Barnaby & Wolfe regularly assists clients in responding to unresolved financial disputes. According to firm president Joe Noland, background and credit checks should always be an integral part of a business’s hiring and vendor selection process.
“We recommend finding a collection agency that provides these services for free,” Noland said.
Business owners must remain vigilant against fraud from outside entities, internal staff, and independent contractors. It is much easier to protect against being misled when operating with a complete picture of the other party’s work and financial history.
Independent contractors are useful in many types of business. Where a full time, traditional employee requires a constant stream of work for maximum per-dollar value, a contractor is generally hired to complete a specific job, with no additional ties to the employer.
“It’s been difficult to predict the future in terms of the strength of the economy,” Jeff Ready, CEO of Scale Computing, told the New York Times. “You have to be very prudent in how you hire. What I’m doing is trying to keep a smaller in-house contingent and supplement it with contractors based on the ebbs and flows of how much business we have.”
Often only connected to a business for a single project, it is critical that contractors go through some type of verification process to determine work history and trustworthiness. Employers should look for contractors with strong references, and avoid hiring anyone who has been sued for not completing a job in the past.
Businesses that frequently use the services of contractors may eventually need to reclaim money for insufficient work. Collection agencies used for that purpose can often provide addition screening services to prevent future mishaps, according to Joe Noland.
“Commercial collection agencies use resources to help build financial profiles on debtors when they are placed for collections, Barnaby & Wolfe president Joe Noland said. “It is necessary for a commercial agency to gain a full understanding of the debtor’s financial picture before starting their collection efforts.”
In-house employees may require even more scrutiny, as they are afforded more access to company assets and financial materials. John Tschohl, president of Service Quality Institute, told Inc his harrowing story of losing $300,000 to an embezzling bookkeeper.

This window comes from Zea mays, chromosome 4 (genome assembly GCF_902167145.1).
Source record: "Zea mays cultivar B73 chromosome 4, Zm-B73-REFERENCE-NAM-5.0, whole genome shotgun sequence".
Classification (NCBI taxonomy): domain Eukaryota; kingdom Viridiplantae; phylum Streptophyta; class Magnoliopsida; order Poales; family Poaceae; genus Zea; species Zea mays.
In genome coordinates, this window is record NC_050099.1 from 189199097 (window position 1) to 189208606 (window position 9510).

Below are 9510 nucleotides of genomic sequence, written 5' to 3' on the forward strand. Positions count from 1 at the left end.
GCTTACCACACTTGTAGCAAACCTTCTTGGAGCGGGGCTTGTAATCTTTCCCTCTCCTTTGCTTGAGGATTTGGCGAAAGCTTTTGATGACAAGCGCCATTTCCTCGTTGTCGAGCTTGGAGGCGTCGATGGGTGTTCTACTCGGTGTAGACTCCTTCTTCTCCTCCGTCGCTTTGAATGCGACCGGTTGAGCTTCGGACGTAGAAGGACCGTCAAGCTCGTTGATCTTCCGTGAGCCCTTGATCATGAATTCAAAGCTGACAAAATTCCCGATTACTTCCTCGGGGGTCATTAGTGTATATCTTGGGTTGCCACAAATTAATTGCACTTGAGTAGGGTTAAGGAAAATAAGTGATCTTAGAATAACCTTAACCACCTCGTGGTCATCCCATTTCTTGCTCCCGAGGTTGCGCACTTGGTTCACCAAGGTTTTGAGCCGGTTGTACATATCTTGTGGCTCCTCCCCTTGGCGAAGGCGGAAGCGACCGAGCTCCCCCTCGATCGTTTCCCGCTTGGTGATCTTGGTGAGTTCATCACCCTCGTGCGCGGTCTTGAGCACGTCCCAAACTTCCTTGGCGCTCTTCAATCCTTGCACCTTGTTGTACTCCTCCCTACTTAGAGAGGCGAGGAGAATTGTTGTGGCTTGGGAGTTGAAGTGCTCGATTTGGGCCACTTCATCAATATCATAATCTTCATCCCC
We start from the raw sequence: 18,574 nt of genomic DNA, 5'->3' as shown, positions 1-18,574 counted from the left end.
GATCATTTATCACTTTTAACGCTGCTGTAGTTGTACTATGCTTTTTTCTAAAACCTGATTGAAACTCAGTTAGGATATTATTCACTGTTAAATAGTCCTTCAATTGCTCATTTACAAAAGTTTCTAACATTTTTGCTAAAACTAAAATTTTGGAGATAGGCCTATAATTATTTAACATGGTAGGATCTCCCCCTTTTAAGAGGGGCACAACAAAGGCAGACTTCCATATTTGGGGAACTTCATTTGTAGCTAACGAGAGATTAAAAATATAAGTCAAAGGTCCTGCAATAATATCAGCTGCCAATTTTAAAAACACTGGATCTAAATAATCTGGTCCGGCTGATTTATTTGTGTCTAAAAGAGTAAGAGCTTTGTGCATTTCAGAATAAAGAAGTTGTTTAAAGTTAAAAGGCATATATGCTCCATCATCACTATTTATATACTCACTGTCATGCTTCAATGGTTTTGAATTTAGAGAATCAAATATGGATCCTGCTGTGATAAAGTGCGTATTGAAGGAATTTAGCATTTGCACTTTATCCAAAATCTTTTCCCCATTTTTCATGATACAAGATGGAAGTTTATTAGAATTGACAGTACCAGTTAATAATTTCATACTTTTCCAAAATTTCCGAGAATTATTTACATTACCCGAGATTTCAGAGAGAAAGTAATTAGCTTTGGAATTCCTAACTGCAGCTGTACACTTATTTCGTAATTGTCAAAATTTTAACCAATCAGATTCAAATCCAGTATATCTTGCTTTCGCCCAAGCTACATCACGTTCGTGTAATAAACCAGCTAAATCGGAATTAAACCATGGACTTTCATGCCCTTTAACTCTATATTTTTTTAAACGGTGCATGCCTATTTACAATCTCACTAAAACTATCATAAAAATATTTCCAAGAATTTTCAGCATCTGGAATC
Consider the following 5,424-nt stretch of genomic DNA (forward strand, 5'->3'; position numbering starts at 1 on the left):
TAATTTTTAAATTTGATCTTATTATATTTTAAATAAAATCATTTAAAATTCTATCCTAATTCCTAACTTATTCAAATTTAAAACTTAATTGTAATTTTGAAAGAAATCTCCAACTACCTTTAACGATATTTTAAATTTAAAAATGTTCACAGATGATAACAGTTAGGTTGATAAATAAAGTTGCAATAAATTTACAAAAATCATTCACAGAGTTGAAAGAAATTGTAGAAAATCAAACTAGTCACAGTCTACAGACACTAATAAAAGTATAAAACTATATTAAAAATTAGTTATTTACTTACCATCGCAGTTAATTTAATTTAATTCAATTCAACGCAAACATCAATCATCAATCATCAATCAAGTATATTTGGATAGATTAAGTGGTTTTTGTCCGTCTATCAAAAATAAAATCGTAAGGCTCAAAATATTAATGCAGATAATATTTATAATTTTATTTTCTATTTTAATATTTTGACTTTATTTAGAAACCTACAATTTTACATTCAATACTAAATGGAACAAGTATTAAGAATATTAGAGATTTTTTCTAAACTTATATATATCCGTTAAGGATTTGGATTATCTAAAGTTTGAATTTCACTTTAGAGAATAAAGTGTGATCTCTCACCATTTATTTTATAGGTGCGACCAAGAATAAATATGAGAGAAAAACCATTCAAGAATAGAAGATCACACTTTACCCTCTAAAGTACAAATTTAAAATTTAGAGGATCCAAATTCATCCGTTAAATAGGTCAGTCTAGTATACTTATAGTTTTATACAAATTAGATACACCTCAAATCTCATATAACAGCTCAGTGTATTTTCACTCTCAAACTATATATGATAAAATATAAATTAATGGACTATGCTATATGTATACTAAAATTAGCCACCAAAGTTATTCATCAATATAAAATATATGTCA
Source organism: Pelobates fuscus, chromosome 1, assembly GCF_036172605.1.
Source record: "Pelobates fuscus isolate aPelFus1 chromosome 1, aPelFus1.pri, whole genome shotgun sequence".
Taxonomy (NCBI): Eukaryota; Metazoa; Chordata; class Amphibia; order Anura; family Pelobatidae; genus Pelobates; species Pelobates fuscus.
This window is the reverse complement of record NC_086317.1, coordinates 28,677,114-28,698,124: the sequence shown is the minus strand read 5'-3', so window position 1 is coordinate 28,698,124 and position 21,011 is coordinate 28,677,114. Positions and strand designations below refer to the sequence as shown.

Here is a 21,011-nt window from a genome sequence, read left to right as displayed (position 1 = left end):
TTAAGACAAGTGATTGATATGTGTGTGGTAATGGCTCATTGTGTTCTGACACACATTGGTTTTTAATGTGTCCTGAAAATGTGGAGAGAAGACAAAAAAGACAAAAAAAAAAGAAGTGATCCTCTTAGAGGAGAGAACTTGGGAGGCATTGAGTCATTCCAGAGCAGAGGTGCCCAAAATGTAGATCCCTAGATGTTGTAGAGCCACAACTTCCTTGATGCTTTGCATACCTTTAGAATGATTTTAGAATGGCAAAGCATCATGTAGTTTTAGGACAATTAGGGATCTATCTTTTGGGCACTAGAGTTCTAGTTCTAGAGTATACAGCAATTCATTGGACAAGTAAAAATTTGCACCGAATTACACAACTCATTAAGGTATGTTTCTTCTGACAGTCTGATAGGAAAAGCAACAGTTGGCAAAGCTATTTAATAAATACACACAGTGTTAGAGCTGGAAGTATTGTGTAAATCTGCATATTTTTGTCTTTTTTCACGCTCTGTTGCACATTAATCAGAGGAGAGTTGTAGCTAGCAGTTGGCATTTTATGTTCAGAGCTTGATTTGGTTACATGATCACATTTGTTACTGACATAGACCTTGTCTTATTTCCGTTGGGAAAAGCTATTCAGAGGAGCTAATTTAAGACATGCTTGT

"Many small business owners are very trusting people who are doing their jobs and creating their businesses," Tschohl said. "The point is there are many people who will rip you off left and right."
Tschohl’s employee brazenly wrote herself checks for thousands of dollars, taking around $20,000 a month. Much of the money was lost at nearby casinos. Had the bookkeeper undergone a credit check before landing the job, her history may have revealed warning signs, or even evidence of similar past behavior.
Despite the benefits of conducting background checks, Barnaby & Wolfe says that employers must tread carefully to avoid accusations of discrimination. Forbes reports the Equal Employment Opportunity Commission is cracking down on those who deny employment to convicted criminals.
Under the guidelines, employers must demonstrate its criminal background exclusion policy “operates to effectively link specific criminal conduct, and its dangers, with the risks inherent in the duties of a particular position.” While this could allow an employer to block a person convicted of embezzlement from working on the company books, it may not be sufficient to keep the same person from hiring on in a different department.
Requiring a credit check and thoroughly examining references can provide a work-around, but business owners should be careful to avoid learning any information that could open the door to a discrimination lawsuit.
Companies are not so limited in selecting vendors who can receive credit. Vendor financing, the practice of lending customers money to buy product, or extending other forms of credit to vendors and customers can expose a company to the risk of fraud or default.
“If you are an unsecured creditor, and your client defaults on their credit terms, you have no collateral and your options are limited,” Joe Noland said. “Some businesses do not use these methods because these types of service can be costly.”
Noland advises Barnaby & Wolfe clients to perform due diligence before extending credit in the form of money or product to a vendor. He warns that if a company must borrow money or take product on credit, collection efforts will likely prove fruitless.
Noland suggests collection firms can help avoid costly unpaid loans.
“Sometimes businesses do not want to know in fear it may cost them the vendor,” Noland said. “Background checks when providing terms are not intended to turn business away, but help a company determine what terms to offer and to protect you as an unsecured creditor,”
Trust is essential to functional business. Whether hiring a one-time contractor or giving a vendor product on credit, a business owner must have confidence money will not be misspent, and debts will not go unpaid. Although background and credit checks are a good line of defense, businesses must be mindful of lawsuit dangers. For many, debt collection firms like Barnaby & Wolfe can provide background and risk assessment services as part of their client relationship.
Samantha Nash contributed to this article.